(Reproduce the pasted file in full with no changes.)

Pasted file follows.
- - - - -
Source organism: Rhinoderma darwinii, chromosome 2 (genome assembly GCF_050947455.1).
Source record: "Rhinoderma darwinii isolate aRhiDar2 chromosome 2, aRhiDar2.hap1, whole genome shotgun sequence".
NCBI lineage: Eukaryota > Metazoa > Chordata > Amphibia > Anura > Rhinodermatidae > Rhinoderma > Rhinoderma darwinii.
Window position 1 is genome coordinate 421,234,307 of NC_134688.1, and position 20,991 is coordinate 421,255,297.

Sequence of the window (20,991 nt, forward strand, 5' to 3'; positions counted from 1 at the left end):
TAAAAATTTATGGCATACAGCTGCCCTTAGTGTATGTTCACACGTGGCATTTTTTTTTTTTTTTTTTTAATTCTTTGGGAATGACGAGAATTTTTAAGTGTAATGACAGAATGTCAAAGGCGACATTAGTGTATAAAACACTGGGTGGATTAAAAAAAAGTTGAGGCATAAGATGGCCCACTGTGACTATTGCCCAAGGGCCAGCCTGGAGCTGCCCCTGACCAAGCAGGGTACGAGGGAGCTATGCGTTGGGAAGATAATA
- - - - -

Source organism: Rhinoderma darwinii, chromosome 2 (genome assembly GCF_050947455.1).
Source record: "Rhinoderma darwinii isolate aRhiDar2 chromosome 2, aRhiDar2.hap1, whole genome shotgun sequence".
NCBI lineage: Eukaryota > Metazoa > Chordata > Amphibia > Anura > Rhinodermatidae > Rhinoderma > Rhinoderma darwinii.
Window position 1 is genome coordinate 421,234,307 of NC_134688.1, and position 20,991 is coordinate 421,255,297.

Sequence of the window (20,991 nt, forward strand, 5' to 3'; positions counted from 1 at the left end):
TAAAAATTTATGGCATACAGCTGCCCTTAGTGTATGTTCACACGTGGCATTTTTTTTTTTTTTTTTTTAATTCTTTGGGAATGACGAGAATTTTTAAGTGTAATGACAGAATGTCAAAGGCGACATTAGTGTATAAAACACTGGGTGGATTAAAAAAAAGTTGAGGCATAAGATGGCCCACTGTGACTATTGCCCAAGGGCCAGCCTGGAGCTGCCCCTGACCAAGCAGGGTACGAGGGAGCTATGCGTTGGGAAGATAATA